EVs represent a novel mechanism in intercellular communication in both physiological and pathophysiological states [109], carrying a cargo of bioactive molecules, such as lipids, proteins, messenger RNAs (mRNA), cellular metabolites, DNA, and non-coding RNA molecules including microRNAs (miRs), long non-coding RNAs (lncRNAs), and circular RNAs (circRNAs) into target cells (Figure 2) [110,111]. Particularly, intact EV-enclosed non-coding RNA molecules can be isolated from the circulation despite the presence of significant RNase activity [112,113]. Indeed, EVs enclosing miRNAs have been demonstrated to participate in the modulation of various diseases as miRNAs regulate key factors of hemostasis [114]. It is worth mentioning that platelets inherit a diverse array of coding and non-coding sequences and translational machinery from megakaryocytes and represent a major source of circulating miRs [115]. Nevertheless, the contribution of activated platelet-derived EVs to the pool of circulating non-coding RNAs requires further investigation and surely adds to the complexity of studying thrombosis-associated EV-encapsulated non-coding RNAs.
Table 1. Cardiovascular diseases are associated with increased levels of procoagulant circulating extracellular vesicles. Clinical evidence implicates procoagulant cellular-derived and platelet-derived extracellular vesicles in the promotion of cardiovascular disease-associated thrombogenicity. EVs, extracellular vesicles; MVs, microvesicles; PS, phosphatidylserine; TF, tissue factor.
Table 1. Cardiovascular diseases are associated with increased levels of procoagulant circulating extracellular vesicles. Clinical evidence implicates procoagulant cellular-derived and platelet-derived extracellular vesicles in the promotion of cardiovascular disease-associated thrombogenicity. EVs, extracellular vesicles; MVs, microvesicles; PS, phosphatidylserine; TF, tissue factor.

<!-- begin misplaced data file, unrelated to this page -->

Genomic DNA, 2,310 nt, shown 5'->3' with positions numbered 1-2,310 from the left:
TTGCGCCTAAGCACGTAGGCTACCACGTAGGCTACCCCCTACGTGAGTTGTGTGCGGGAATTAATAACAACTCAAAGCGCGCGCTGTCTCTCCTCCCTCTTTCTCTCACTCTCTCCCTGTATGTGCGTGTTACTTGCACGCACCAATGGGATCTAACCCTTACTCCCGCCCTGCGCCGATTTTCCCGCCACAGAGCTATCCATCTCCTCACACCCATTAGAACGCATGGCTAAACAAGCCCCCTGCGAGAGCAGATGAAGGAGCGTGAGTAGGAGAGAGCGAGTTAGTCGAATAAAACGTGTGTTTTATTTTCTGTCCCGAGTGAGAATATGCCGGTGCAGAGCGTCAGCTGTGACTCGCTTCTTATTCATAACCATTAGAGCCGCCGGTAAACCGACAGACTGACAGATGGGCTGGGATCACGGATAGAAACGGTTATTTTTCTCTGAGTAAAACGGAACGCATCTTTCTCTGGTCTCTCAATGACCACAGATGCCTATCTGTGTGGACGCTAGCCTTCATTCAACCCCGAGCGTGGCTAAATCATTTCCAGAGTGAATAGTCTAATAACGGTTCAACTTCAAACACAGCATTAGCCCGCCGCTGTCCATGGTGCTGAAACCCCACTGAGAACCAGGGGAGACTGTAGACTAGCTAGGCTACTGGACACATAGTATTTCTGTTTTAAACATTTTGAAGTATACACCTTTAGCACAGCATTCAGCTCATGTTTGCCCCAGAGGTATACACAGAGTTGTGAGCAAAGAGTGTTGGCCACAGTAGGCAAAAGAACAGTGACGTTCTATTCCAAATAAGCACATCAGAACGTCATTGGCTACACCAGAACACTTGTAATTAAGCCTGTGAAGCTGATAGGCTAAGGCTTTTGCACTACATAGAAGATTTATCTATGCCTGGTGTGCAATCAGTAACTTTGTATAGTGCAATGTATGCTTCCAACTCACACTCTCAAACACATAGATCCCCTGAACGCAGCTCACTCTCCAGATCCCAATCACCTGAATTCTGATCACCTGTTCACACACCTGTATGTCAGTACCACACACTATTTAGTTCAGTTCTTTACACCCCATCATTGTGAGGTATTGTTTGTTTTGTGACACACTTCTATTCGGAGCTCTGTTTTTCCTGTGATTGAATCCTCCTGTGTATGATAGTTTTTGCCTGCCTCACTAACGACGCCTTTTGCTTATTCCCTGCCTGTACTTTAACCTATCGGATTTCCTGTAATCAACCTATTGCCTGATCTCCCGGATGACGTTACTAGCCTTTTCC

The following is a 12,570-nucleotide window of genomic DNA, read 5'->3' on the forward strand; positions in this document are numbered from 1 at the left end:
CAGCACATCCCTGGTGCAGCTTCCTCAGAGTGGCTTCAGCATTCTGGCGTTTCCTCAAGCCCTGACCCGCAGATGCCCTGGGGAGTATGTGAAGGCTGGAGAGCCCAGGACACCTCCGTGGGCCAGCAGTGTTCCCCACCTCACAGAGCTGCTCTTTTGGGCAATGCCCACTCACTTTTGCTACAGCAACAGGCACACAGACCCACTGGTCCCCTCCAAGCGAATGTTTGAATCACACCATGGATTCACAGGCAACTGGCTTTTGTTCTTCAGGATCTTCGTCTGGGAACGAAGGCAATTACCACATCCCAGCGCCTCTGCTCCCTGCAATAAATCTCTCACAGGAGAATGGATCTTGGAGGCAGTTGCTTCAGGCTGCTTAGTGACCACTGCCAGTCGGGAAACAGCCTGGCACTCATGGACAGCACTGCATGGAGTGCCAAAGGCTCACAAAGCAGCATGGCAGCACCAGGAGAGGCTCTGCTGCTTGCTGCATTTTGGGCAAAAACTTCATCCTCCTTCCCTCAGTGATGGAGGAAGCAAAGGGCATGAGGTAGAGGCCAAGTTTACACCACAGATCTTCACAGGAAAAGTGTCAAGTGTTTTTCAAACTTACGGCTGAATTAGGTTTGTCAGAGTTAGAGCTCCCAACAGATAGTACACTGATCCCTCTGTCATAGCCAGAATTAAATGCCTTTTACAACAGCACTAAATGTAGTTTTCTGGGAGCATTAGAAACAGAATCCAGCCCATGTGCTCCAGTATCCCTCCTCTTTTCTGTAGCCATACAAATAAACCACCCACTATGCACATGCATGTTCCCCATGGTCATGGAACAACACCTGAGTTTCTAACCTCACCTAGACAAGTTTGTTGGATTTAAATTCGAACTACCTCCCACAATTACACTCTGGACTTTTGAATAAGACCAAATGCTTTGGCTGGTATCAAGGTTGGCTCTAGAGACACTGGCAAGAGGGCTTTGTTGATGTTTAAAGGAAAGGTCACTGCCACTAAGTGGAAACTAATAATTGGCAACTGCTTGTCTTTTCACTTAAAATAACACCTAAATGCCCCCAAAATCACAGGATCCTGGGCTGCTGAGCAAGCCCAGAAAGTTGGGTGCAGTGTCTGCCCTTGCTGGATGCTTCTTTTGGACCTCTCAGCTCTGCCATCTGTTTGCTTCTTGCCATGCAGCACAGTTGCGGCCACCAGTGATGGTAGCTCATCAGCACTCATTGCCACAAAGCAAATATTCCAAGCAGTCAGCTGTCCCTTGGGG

Disease Alteration of the Abundance of Circulating Procoagulant Extracellular VesiclesReferences
Thrombotic thrombocytopenic purpura (TTP)Increased levels of circulating platelet-derived EVs[96]
Idiopathic thrombocytopenic purpura (ITP)Increased levels of circulating platelet-derived EVs [116]
Heparin-induced thrombocytopenia (HIT)Increased levels of circulating TF- expressing platelet-derived EVs[98,117]
Sickle cell anemia Elevated circulating levels of erythrocyte, platelet, monocyte, and endothelial cell-derived EVs[93,118,119]
Disseminated intravascular coagulation (DIC)Increased levels of circulating endothelial cell-derived EVs (suggested as a biomarker of DIC caused by septic shock)[120,121,122]
Acute coronary syndromes (ACS)Elevated platelet and monocyte-derived MVs
Increased levels of circulating CD31+ CD42b MVs
Venous thromboembolism (VTE)Elevated levels of circulating endothelial cell and platelet-derived PSGL-1 and CD62P-expressing MVs [125,126]
Acute ischemic stroke (AIS)Elevated levels of circulating endothelial cell-derived MVs [127]
Paroxysmal nocturnal hemoglobinuria (PNH)Increased levels of circulating platelet, monocyte, and endothelial cell-derived EVs [128,129]
Coronary heart disease (CHD)Elevated levels of CD31+, CD42, and CD144+ endothelial cell-derived EVs[124]
Acute myocardial ischemia Elevated levels of circulating CD66b+, CD62E+, and CD142+ EVs[130]
ST-segment elevation myocardial infarction (STEMI)Elevated levels of circulating leukocyte-derived CD11+, endothelial cell-derived
CD105+, and TF-bearing MVs
Increased levels of erythrocyte-derived but not platelet-derived MVs
Acute stroke (AS)Elevated levels of circulating CD62E+ endothelial cell-derived EVs[101]
Acute pulmonary embolism (APE).Increased levels of circulating TF-expressing MVs[132,133]
Atrial Fibrillation (AF)Increased levels of circulating platelet-derived and mononuclear cell-derived EVs and reduced levels of circulating endothelial cell-derived EVs
Increased levels of circulating procoagulant EVs expressing TF, PS, and P-selectin

4.1.1. Microvesicles